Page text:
Verdery, Kessler Elected to Academy of Arts And Sciences By Emil Venere and Leslie Rice Two Hopkins faculty members were elected fellows of the American Academy of Arts and Sciences on April 12. Anthropology professor Katherine Verdery and art history professor Herbert Kessler were among 162 new fellows and 21 foreign members selected this year for the prestigious honor. About 25 percent of nominees are elected after a rigorous review process by other fellows, said Anna Andrews Smith, membership coordinator for the academy, which is headquartered in Cambridge, Mass. An induction ceremony will be held for new members in the fall. The academy is a learned society with about 3,300 fellows and 550 foreign honorary members. It was founded in 1780 to honor achievement in science, scholarship, the arts and public affairs. Nominees are rated, and the ratings are then reviewed by a 21-member committee and by members at large. Thirty-five Hopkins faculty members are academy fellows. Dr. Verdery, an internationally known anthropologist, came to Hopkins in 1977 after receiving a doctorate at Stanford University. She is considered the nation's foremost expert in the field of the anthropology of Eastern Europe. She was the department chairwoman from 1989 to 1992. "I am very honored to be included in the company of so many stellar North American intellectuals," she said. Dr. Verdery's specialties include ethnicity and nationalism, agrarian social history, and the transition from socialism. Although her earlier research was partly historical, she now concentrates on the socialist system and its transformation. Her current research is on decollectivization, or privatization of agricultural land. Dr. Kessler, a world-renowned expert in medieval art, came to Hopkins in 1976 from the University of Chicago and served as department chairman until 1990. Colleagues credit Dr. Kessler with being instrumental in developing the Hopkins program into one of the nation's best. He received his doctorate from Princeton University and has been the recipient of numerous awards and fellowships. During the last several years, Dr. Kessler has directed his studies to both illuminated manuscript Bibles, dating back to early Christian times, and to the study of medieval image theory, which examines the role icons and images played in the lives of medieval people. His latest book, "Studies in Pictorial Narratives," was published last year and examines a series of medieval works that tell stories through pictures. In 1990 he published "The Frescoes of the Dura Europos Synagogue and Christian Art," the study of a third-century synagogue. "Dr. Kessler is a prolific writer and top in his field," said department chairman Charles Dempsey. "His presence here alone is one of the major reasons why this department is one of the country's best."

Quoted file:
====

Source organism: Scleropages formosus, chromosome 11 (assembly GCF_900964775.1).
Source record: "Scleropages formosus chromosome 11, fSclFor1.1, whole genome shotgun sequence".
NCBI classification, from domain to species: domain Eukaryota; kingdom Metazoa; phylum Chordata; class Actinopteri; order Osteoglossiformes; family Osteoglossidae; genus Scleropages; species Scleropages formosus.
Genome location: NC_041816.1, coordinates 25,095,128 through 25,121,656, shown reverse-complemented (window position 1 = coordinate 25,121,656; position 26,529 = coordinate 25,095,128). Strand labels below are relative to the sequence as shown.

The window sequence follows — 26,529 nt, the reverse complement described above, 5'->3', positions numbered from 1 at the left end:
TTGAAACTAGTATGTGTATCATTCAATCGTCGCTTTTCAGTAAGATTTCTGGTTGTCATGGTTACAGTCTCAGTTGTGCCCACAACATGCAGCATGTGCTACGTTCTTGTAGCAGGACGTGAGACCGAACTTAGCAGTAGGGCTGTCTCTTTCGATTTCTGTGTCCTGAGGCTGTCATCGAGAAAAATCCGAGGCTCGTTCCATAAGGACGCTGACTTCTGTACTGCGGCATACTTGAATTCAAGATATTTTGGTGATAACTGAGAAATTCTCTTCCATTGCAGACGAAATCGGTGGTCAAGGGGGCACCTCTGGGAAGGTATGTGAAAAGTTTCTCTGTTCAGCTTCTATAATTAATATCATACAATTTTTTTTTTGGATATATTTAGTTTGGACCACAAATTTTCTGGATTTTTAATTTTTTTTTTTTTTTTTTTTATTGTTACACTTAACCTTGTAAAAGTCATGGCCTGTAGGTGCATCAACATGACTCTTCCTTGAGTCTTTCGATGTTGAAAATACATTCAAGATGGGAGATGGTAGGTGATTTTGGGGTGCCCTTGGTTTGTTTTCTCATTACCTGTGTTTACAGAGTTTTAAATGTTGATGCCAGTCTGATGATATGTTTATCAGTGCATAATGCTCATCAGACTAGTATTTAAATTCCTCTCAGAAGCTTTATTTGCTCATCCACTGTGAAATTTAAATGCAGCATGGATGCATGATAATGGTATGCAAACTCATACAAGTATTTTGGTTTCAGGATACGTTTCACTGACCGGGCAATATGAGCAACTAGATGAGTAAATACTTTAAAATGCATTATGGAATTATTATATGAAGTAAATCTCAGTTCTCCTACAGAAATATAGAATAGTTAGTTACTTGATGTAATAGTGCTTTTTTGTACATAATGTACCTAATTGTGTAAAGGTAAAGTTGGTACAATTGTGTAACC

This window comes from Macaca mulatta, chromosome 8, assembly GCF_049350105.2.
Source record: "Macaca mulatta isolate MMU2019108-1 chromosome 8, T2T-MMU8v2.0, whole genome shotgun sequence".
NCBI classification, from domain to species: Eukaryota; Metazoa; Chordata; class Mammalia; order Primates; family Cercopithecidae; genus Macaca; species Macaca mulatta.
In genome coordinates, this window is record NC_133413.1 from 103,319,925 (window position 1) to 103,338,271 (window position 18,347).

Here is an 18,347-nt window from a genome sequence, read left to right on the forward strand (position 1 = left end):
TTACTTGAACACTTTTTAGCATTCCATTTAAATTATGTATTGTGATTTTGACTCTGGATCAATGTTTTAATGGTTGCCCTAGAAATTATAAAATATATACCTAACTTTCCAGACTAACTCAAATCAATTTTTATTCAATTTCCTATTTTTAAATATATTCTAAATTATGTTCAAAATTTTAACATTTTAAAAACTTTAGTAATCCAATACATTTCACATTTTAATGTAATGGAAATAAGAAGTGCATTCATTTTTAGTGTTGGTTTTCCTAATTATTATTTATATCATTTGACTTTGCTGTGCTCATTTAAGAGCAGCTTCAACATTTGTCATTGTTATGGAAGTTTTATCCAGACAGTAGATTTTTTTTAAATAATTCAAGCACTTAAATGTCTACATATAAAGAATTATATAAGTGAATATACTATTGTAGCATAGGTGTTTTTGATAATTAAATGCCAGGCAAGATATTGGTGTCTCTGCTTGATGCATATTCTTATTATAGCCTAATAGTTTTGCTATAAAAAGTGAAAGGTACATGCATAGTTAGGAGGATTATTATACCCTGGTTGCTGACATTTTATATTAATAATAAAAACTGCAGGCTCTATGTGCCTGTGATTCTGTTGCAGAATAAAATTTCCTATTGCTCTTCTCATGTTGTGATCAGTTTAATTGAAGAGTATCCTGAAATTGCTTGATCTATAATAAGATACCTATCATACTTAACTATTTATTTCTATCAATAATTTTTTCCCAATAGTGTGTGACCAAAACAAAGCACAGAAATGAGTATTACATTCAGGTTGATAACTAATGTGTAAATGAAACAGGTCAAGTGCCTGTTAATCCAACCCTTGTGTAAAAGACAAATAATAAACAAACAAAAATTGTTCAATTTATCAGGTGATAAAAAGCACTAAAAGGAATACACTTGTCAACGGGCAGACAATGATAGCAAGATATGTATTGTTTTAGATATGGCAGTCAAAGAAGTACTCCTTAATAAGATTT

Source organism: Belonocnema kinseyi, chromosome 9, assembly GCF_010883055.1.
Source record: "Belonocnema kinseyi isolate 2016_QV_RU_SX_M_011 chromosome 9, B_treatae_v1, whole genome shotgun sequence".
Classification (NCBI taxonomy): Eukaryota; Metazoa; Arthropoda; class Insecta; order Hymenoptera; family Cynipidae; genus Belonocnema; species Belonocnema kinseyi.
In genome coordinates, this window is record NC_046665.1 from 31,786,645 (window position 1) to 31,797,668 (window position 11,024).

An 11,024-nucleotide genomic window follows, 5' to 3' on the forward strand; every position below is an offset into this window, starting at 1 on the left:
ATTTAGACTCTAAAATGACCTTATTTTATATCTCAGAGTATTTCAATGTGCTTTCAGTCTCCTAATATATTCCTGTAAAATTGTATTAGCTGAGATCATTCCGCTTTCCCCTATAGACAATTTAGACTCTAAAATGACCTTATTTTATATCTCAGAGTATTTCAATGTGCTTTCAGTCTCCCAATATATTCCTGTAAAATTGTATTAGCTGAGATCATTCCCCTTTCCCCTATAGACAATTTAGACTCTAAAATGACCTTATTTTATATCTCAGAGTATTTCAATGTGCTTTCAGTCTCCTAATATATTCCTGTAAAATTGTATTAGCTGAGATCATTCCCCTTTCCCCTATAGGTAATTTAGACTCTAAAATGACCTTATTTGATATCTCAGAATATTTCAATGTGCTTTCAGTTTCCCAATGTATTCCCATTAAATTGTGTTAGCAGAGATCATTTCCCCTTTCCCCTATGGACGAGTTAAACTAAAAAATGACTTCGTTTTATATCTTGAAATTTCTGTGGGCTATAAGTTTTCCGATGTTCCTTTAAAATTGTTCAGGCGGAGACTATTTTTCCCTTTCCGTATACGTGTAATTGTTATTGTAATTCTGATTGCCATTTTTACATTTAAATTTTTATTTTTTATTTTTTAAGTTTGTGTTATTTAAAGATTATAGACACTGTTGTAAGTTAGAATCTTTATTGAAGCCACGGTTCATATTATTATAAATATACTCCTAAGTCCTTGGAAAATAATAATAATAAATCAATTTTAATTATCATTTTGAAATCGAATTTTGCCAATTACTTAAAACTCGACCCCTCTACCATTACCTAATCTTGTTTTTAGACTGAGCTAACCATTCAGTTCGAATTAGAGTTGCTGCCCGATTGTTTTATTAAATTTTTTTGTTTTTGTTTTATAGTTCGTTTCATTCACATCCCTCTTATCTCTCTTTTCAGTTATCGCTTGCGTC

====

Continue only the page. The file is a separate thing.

Go to Gazette Homepage